Our Scandinavian ancestors called the time from the fall equinox to the following full moon Winter Finding. Modern folk of the Asatru/Heathen religion carry these traditions down to our day. It is a time to celebrate the end of the harvest, and to prepare for the onset of winter. And we’re doing just that at Seven Trees.
Fall and winter mean windstorms in the Pacific Northwest, and this weekend got us started with a bang. Some of our Painted Mountain corn had already fallen over in lighter winds, so it seemed prudent to bring it in before the weather hit. It’s easier to take the ears off and let them finish drying under cover, but the stalks will make pretty decorations so we bundled them all up under the carport roof.
Of the new crops we trialed this year, rutabagas really took off. Some of these buggers are the size of bowling balls! We had thought to eat them ourselves, but when we ended up having to bring in our potatoes & onions sooner than planned, we decided to let the rutabagas run riot. They will be used to bump up the hens’ feed, both leaves and roots, having a ton of nutrients and great storability.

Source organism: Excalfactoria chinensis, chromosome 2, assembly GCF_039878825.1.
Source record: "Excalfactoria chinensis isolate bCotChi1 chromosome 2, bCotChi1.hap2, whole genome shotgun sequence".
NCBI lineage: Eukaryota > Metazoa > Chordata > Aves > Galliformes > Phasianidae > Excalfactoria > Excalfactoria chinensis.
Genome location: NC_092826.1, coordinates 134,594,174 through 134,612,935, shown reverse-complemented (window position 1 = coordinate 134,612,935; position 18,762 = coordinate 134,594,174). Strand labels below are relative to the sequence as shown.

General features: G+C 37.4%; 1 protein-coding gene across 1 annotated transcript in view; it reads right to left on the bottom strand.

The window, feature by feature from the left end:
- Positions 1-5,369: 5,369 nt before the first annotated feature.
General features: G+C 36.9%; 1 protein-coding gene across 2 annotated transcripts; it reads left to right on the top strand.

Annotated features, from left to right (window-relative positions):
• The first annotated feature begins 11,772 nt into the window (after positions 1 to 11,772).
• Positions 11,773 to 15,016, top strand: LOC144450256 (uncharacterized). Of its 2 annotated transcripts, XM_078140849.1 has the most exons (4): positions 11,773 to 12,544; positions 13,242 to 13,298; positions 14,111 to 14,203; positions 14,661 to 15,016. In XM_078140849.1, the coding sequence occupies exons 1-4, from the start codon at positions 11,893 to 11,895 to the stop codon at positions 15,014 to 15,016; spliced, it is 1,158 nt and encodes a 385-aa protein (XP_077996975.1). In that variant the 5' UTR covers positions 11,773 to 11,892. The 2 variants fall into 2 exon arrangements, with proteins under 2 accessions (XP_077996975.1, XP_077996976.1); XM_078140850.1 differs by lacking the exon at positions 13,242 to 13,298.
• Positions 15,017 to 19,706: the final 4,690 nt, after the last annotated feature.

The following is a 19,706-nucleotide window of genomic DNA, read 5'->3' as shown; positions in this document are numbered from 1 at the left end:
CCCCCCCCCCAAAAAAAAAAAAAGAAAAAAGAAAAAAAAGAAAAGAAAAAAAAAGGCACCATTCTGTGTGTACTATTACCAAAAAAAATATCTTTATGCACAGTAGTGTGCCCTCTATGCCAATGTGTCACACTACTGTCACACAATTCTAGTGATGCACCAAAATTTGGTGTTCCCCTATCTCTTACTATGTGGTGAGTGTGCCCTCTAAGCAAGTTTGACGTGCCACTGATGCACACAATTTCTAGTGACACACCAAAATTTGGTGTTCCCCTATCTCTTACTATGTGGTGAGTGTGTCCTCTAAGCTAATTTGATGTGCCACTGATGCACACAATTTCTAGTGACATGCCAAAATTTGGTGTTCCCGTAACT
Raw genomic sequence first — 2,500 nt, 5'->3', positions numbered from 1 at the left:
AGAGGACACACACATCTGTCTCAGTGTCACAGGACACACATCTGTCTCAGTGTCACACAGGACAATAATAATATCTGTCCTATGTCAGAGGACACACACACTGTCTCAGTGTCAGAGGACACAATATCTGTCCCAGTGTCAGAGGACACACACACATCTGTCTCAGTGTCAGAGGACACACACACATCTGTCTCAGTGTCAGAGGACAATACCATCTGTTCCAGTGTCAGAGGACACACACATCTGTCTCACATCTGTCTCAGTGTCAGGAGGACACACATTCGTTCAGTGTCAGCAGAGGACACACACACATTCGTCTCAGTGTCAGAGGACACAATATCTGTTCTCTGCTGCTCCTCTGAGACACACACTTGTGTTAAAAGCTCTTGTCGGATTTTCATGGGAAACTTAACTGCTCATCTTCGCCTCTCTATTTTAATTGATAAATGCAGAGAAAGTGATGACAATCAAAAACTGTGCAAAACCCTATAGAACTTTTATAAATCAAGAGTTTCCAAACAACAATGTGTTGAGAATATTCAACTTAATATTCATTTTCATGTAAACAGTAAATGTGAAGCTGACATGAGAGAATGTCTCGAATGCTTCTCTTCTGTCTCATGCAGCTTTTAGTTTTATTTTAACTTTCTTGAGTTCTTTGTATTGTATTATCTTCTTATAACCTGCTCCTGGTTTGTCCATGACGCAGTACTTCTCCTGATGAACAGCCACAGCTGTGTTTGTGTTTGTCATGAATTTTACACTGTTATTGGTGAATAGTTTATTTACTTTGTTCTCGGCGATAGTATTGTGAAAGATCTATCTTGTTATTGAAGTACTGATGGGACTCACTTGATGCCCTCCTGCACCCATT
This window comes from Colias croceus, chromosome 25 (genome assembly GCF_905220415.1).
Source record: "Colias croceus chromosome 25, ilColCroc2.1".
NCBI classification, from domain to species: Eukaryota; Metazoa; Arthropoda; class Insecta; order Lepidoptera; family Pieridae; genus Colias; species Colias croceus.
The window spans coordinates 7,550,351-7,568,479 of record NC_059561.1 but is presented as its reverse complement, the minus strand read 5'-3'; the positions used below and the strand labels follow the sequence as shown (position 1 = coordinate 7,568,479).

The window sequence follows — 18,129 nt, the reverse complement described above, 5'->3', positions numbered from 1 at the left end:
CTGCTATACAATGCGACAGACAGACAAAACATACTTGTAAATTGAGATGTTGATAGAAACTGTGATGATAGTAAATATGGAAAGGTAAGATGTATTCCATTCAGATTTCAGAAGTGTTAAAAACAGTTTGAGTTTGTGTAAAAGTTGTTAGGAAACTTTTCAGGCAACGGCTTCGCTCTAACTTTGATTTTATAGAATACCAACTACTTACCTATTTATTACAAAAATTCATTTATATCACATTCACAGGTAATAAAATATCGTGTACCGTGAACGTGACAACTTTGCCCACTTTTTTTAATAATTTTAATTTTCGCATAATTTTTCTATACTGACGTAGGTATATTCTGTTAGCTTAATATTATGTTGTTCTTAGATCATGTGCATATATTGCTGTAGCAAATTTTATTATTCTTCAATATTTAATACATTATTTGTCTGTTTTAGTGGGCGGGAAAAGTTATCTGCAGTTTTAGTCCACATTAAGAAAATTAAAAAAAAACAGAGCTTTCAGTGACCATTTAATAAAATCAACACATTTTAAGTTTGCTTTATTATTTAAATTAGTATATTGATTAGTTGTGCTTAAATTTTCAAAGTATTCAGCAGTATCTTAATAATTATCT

The gals love patrolling the yard for tasty snacks. It’s good for them, and helps keep the bug population down. They also do a pretty good job trimming grass too.
The shop fridge shows the transition from summer to fall. Eventually most of the bulk raw produce (onions, carrots, cabbage, beets) on the lower shelves will be transformed into tasty pickled goodies like the eggs, carrots, saourkraut, dilly beans & peppers on the top shelf. Since we have the fridge space, we like to make raw-pack pickles. They stay very crisp and keep a long time. If we didn’t have the space we’d have to can them up the traditional way.
Still plenty of room for more jars of goodness! We love eggs pickled in brine from last year’s pickled jalapenos.
After trimming a few lower branches from the fir trees, a lovely backyard vista has opened up. Having a little more light and airflow is nice too.